Caesars files lawsuit seeking more than $2B from insurers over pandemic-related losses

Caesars files lawsuit seeking more than $2B from insurers over pandemic-related losses

  • Howard Stutz, CDC Gaming Reports
March 22, 2021 9:33 PM
  • Howard Stutz, CDC Gaming Reports
  • Other

Caesars Entertainment has sued its insurers over non-coverage of losses associated with COVID-19 pandemic shutdowns and is seeking more than $2 billion.

In the lawsuit filed Friday with the Clark County District Court in Las Vegas, the casino giant named dozens of insurance national insurance companies as plaintiffs in the case. The company disclosed the lawsuit in a filing with U.S. Securities and Exchange Commission Monday.

Caesars said it purchased broad property insurance coverage to protect against “all risk of physical loss or damage” and resulting business interruption, unless specifically excluded by policies. The company wrote in the lawsuit it paid more than $25 million in premiums “to secure a top of the line, all-risk policy portfolio” that provided more than $3.4 billion in coverage limits.

“However, even though the vast majority of the company’s insurance policies do not exclude loss or damage caused by a virus or pandemic, the company’s insurance carriers have refused to pay the company’s losses which are estimated to exceed $2 billion,” Caesars said in the SEC filing.

Caesars is not the first casino operator to file legal proceedings against its insurers over losses due to pandemic-related casino closures. Last summer, Treasure Island and Circus Circus owner Phil Ruffin and a San Diego-area tribal casino operator filed legal claims against their insurers over similar issues.

Last month, U.S. District Judge Jennifer A. Dorsey ruled in favor of Circus Circus’ insurance provider, AIG Specialty Insurance Company, and dismissed the case, according to the Las Vegas Review-Journal.

Caesars’ lawsuit covers losses to both the company’s 15 casinos in Nevada, but also regionally. Caesars operates more than 50 gaming properties in 16 states. All of Caesars’ casinos were closed at times last year as states and tribal governments ordered the shutdowns of nearly 1,000 gaming properties in 43 states in an effort to slow the spread of coronavirus.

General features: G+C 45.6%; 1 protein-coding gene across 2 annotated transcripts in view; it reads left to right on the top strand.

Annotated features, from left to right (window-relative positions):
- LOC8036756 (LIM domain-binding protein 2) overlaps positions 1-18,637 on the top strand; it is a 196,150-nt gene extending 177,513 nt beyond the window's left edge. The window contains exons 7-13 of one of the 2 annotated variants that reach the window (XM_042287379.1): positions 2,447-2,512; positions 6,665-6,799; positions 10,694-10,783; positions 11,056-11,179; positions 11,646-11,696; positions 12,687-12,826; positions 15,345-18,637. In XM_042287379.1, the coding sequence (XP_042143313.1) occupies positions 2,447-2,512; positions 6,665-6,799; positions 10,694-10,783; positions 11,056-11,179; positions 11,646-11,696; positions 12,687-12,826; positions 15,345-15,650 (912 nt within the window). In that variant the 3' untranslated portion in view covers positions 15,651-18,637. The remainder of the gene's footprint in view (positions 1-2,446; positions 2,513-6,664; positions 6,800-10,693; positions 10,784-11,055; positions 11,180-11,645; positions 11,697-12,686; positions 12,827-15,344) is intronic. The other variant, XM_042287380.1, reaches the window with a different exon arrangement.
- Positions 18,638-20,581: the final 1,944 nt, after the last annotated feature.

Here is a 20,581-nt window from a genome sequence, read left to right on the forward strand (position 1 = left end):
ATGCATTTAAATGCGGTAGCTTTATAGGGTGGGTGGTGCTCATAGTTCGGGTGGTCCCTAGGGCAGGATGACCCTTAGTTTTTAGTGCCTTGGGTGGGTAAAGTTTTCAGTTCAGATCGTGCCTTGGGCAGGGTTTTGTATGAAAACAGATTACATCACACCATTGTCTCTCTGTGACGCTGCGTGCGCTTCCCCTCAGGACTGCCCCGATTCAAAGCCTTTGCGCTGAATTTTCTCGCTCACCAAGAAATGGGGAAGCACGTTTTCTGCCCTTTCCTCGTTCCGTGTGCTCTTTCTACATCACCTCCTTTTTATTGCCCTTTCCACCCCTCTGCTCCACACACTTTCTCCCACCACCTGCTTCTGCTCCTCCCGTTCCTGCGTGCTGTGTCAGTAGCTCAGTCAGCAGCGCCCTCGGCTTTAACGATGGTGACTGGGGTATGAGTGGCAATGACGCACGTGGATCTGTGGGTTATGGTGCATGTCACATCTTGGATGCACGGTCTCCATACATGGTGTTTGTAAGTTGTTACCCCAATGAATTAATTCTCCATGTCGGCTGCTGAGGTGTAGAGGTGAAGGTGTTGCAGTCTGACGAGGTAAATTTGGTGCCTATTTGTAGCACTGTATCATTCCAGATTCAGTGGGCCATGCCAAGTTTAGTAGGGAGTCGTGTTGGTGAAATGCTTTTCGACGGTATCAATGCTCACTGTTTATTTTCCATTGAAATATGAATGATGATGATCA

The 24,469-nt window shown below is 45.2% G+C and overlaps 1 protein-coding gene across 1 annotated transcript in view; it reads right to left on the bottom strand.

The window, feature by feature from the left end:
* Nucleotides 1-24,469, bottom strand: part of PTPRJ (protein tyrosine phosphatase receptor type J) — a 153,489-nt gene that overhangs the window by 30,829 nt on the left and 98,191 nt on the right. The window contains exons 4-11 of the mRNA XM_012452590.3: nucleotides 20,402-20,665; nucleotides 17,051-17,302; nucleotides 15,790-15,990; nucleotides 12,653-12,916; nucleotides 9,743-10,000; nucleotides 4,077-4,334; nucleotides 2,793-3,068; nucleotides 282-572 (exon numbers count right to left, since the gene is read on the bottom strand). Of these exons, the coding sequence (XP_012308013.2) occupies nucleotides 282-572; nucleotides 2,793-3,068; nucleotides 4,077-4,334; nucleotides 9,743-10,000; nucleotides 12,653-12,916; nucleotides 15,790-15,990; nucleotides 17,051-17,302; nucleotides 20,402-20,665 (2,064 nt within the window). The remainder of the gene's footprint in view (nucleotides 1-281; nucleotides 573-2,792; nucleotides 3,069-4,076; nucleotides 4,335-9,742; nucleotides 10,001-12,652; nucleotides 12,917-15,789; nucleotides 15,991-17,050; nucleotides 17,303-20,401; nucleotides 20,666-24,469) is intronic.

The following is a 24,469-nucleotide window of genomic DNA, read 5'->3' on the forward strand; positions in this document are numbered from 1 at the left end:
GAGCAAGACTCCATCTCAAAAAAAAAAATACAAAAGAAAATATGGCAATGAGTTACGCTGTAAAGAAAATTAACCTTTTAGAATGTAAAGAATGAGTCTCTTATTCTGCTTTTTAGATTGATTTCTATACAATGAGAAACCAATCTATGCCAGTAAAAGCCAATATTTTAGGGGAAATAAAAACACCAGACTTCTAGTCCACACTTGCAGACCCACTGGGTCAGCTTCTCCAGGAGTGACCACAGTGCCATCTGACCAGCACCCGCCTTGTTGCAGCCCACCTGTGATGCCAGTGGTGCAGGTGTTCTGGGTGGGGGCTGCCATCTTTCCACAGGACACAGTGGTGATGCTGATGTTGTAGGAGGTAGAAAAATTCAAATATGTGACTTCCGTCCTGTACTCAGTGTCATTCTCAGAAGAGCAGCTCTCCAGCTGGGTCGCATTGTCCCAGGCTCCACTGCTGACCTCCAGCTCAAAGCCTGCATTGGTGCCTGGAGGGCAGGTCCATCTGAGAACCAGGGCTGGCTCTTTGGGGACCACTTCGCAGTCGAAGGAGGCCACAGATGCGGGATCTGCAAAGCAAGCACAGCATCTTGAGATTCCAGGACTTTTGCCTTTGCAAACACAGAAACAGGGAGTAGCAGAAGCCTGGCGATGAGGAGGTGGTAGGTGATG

All of Caesars’ properties have since reopened but the company said it dealt with business disruptions throughout 2020.

“Government orders have required, at various times, in various degrees and in various locations, shutdowns, lockdowns, facility closures, quarantines, travel restrictions, and operation restrictions, all of which substantially impacted Caesars’ properties and businesses,” Caesars’ attorneys wrote.

In the lawsuit, Caesars said it hired epidemiologists and crisis management advisors to help mitigate the physical loss or damage to its properties. The company drew down $1.6 billion under its bank loans and raised $772 million in new debt to cover ongoing costs to maintain the company.

Caesars furloughed and placed on leave “a substantial number” of its pre-pandemic workforce and reduced salaries of management and “mission-critical” personnel, donated more than $1 million to charitable organizations in Nevada and other regions.

Caesars said in the SEC filing ‘hope remains for an amicable resolution” with the insurance companies.

Caesars declined to comment beyond the SEC filing.

Shares of Caesars closed at $88.47 on the Nasdaq Monday, down 85 cents or 0.95%.

Howard Stutz is the executive editor of CDC Gaming Reports. He can be reached at Follow @howardstutz on Twitter.